What is Diabetic Retinopathy?Approximately half of all diabetics will develop diabetic retinopathy. Patients with diabetes mellitus (DM) can have abnormal blood sugar levels which can damage normal blood circulation throughout the body, including the eye.
In diabetic retinopathy (DR), high blood sugar levels cause damage to blood vessels in the retina which can impact vision.
There are three main ways that diabetic retinopathy causes vision loss:
- Diabetic macular edema (DME) — fluid build-up in the central portion of the retina
- Proliferative diabetic retinopathy (PDR) — growth of abnormal blood vessels into and on top of the retina
- Iscchemia — retinal cell death or dysfunction due to lack of oxygen in the retinal tissue
Diabetic retinopathy can affect type I (insulin dependent) and type II (non-insulin dependent) diabetics. The board-certified retina specialists at Retina Consultants of Texas are trained to diagnose diabetic retinopathy and help patients manage the condition.
Dr. Brown: Diabetic Retinopathy
Types and Stages of Diabetic Retinopathy
There are two main types of diabetic retinopathy: non-proliferative and proliferative.
Non-proliferative Diabetic Retinopathy (NPDR): Non-proliferative diabetic retinopathy (NPDR) and background diabetic retinopathy (BDR) describe early stages of diabetic retinopathy. Blood vessel damage in diabetic retinopathy can lead to abnormal leakage of fluid and blood into the retina. This leakage can cause the retina to swell. If this swelling occurs in the macula, it is called diabetic macular edema (DME), and vision can be affected. This is the most common cause of visual loss in patients with diabetes and ranges from mild to severe.
Proliferative Diabetic Retinopathy (PDR): PDR occurs when abnormal blood vessels grow into and on top of the retina. These abnormal blood vessels are fragile and can bleed into the eye causing vitreous hemorrhage. This can cause dark floaters and may cause immediate and severe loss of vision. Pulling and contraction of these abnormal vessels and their associated scar tissue on the retina can lead to a tractional retinal detachment, a condition where the retina is pulled away from the back of the eye leading to loss of vision.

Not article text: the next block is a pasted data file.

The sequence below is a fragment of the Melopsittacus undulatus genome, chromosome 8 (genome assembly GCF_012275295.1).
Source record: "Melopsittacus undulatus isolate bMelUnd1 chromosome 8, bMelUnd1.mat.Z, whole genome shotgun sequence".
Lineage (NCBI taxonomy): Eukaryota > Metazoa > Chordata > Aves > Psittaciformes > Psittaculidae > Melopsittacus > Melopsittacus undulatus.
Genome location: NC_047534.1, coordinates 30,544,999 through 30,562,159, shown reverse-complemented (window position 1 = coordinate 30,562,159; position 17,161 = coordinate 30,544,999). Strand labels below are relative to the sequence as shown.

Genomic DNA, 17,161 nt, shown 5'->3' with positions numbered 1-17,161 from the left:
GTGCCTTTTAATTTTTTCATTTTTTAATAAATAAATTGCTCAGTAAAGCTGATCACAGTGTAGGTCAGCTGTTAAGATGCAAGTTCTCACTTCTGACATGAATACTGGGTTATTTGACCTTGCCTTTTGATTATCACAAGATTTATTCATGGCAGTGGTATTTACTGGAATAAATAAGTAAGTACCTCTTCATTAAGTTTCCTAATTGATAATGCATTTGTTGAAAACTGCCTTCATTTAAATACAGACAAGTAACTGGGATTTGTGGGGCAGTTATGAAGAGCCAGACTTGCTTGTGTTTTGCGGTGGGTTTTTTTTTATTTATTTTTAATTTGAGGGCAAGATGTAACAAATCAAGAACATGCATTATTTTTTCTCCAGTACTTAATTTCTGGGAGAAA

Causes and Symptoms of Diabetic Retinopathy
In its earliest stages, diabetic retinopathy typically has no symptoms. That is why it is important for patients with diabetes to take a preventive approach. All diabetics should see their ophthalmologist for a comprehensive dilated fundus eye exam at least once a year. In addition, it is important to control blood sugar, blood pressure and cholesterol levels. Early detection of diabetic retinopathy allows the best chance for maintaining good vision.
As diabetic retinopathy progresses, common symptoms patients may experience include:
- Blurry or distorted vision
- A decrease in visual acuity (sharpness)
- Muted color detection
- Vision loss
Diabetic retinopathy is diagnosed by your ophthalmologist during a dilated eye exam. Your doctor may obtain photographs of the retina and diagnostic tests, including ocular coherence tomography(OCT) and fluorescein angiography (FA), to help guide treatment. With OCT, light waves are used to capture detailed images of the retina. With FA, a special dye is injected into your bloodstream through an IV. This highlights the blood vessels in the retina so we can determine if there is any bleeding, leakage, or damage.